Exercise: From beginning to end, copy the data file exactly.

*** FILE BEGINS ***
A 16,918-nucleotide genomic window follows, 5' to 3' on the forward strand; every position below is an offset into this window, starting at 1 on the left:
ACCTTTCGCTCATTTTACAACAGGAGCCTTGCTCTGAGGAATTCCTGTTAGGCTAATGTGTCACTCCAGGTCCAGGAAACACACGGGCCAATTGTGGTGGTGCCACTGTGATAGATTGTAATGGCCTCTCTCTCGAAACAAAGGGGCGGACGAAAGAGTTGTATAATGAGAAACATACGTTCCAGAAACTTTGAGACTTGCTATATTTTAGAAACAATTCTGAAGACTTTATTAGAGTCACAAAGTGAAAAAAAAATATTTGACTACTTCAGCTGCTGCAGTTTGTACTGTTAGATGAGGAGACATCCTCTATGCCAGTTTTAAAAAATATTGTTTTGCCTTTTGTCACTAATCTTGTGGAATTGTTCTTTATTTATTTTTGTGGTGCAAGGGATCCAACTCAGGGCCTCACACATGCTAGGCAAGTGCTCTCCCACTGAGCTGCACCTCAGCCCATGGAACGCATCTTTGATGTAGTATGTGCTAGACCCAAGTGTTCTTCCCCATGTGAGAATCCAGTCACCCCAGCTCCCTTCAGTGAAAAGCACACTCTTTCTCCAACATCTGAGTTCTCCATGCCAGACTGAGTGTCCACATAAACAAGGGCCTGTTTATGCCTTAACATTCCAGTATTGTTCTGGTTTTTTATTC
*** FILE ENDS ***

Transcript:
A 16,918-nucleotide genomic window follows, 5' to 3' on the forward strand; every position below is an offset into this window, starting at 1 on the left:
ACCTTTCGCTCATTTTACAACAGGAGCCTTGCTCTGAGGAATTCCTGTTAGGCTAATGTGTCACTCCAGGTCCAGGAAACACACGGGCCAATTGTGGTGGTGCCACTGTGATAGATTGTAATGGCCTCTCTCTCGAAACAAAGGGGCGGACGAAAGAGTTGTATAATGAGAAACATACGTTCCAGAAACTTTGAGACTTGCTATATTTTAGAAACAATTCTGAAGACTTTATTAGAGTCACAAAGTGAAAAAAAAATATTTGACTACTTCAGCTGCTGCAGTTTGTACTGTTAGATGAGGAGACATCCTCTATGCCAGTTTTAAAAAATATTGTTTTGCCTTTTGTCACTAATCTTGTGGAATTGTTCTTTATTTATTTTTGTGGTGCAAGGGATCCAACTCAGGGCCTCACACATGCTAGGCAAGTGCTCTCCCACTGAGCTGCACCTCAGCCCATGGAACGCATCTTTGATGTAGTATGTGCTAGACCCAAGTGTTCTTCCCCATGTGAGAATCCAGTCACCCCAGCTCCCTTCAGTGAAAAGCACACTCTTTCTCCAACATCTGAGTTCTCCATGCCAGACTGAGTGTCCACATAAACAAGGGCCTGTTTATGCCTTAACATTCCAGTATTGTTCTGGTTTTTTATTC